Among the more daring moments in music is one of the last adventures that violinist Billy Bang shared with double reeds player, the venerable Bill Cole. The intense encounter took place on April 17, 2009 and was captured by Cole who released it on his own label in the winter of 2010. A collection of intriguing compositions by both Cole and Bang, as well as tumultuous improvisations that emerged from the depths of each man's soul, this album will remain ...read more
Master of semi-exotic Eastern double-reed instruments, Bill Cole has spent most of his professional life as an academic. Criminally under-recorded, when Seasoning the Greens, a 2001 concert of his Untempered Ensemble was released in 2002, fans of freely improvised worldbeat jazz only had to wait one year. So the question raised by Proverbs of Sam is: what took so long? Featuring the three long improvisations that comprised the Ensemble's set at the Vision Festival in June of 2001 and a ...read more
Proverbs for Sam is dedicated to the late saxophonist Sam Furnace, a charter member of double reed master Bill Cole's Untempered Ensemble. The majority of the album is culled from the 2001 Vision Festival in New York, while the majestic finale is drawn from the same 2001 Burlington, Vermont concert documented on Seasoning of the Greens (Boxholder Records, 2002). These live recordings feature some of Furnace's last performances with the Ensemble, who passed away in 2004.
Since the ...read more
Bill Cole has such a typical American name that those unfamiliar with his music could be forgiven for expecting to hear quintessential American jazz on his recorded offerings. Cole, a rare breed of jazz artist who has focused his efforts on uniting Eastern sounds with the American art form, is a musical seeker who has, over the better part of four decades, mastered an array of non-traditional, non-Western instruments: the Chinese Sona, Australian Digeridoo, Indian Shenai, Ghanaian flute, and Indian ...read more
Trumpeter Bill Coleman (1904-81) played in a host of orchestras (led by Benny Carter, Teddy Wilson, Luis Russell and Don Redman) in the 1930s, with the same vibrato and finesse as his contemporary, Buck Clayton, but not quite the same bravura and vocabulary. To make an analogy using trumpeters from another jazz era, Coleman is to Clayton as Kenny Dorham is to Clifford Brown. Coleman would eventually settle in France, where these recordings were made and recently ...read more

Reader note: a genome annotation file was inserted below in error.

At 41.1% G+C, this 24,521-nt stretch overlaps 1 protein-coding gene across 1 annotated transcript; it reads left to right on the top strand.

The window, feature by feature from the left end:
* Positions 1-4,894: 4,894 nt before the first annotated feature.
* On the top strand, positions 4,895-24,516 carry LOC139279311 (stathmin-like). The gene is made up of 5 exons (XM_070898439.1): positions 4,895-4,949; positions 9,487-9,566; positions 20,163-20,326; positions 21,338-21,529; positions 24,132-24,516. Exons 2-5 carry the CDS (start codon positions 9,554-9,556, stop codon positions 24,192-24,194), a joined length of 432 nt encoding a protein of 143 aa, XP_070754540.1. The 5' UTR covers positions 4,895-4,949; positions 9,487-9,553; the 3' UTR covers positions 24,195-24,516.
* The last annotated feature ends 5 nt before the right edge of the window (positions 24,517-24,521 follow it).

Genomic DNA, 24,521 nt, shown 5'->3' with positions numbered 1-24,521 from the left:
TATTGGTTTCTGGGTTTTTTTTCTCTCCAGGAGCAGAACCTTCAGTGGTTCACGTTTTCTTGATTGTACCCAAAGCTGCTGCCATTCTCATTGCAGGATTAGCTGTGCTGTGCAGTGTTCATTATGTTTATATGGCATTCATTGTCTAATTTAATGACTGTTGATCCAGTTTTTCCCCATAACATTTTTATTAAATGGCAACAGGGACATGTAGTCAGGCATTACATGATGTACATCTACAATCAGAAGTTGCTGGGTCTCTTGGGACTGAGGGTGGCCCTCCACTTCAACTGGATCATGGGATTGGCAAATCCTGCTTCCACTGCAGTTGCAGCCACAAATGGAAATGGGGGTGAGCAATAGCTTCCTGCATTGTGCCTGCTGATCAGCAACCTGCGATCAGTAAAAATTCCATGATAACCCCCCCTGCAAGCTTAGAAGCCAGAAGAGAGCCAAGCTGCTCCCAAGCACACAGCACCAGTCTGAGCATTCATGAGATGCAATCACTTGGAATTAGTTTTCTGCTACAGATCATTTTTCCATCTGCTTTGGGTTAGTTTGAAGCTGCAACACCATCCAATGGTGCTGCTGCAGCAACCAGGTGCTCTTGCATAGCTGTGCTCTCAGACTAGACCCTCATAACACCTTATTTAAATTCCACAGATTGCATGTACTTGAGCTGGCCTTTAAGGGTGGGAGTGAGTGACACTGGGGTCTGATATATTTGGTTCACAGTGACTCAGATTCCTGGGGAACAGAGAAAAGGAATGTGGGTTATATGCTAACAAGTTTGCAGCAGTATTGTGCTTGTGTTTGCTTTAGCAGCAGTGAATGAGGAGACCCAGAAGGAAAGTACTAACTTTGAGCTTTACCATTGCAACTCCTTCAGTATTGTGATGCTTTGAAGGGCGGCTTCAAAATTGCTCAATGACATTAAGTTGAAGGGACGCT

Bill Cole and William Parker have much in common: belief in the healing and transforming power of music, respect for non-Western musical forms, and a commitment to free improvisation. Cole's Untempered Ensemble, which has included Parker in recent years, as well as Parker's prolific output with his own Little Huey Orchestra and a multitude of other lineups, have done much to challenge Western musical ethnocentricities and blow a fresh wind through creative jazz.
With all those credits behind ...read more
Over the years William Parker and Bill Cole have taken improvisation to new plateaus, through both individual projects and Cole's Untempered Ensemble, of which Parker is a member. This is their first full recording as a duo. They play a host of instruments from around the world, and given their credentials, it is not surprising that they have understood the instruments and mastered the technique of playing them as well.
The nageswaram is a double reed used in ...read more
As much if not better known for his two books on John Coltrane and Miles Davis, Bill Cole has nevertheless etched out a rather singular place in improvised music as an expert on a variety of instruments associated primarily with eastern cultures. And with his Untempered Ensemble, he has managed to embrace these unusual instruments, retaining their cultural roots while applying them to broader improvisational concerns.
Bassist William Parker, a charter member of the Untempered Ensemble, is certainly familiar with ...read more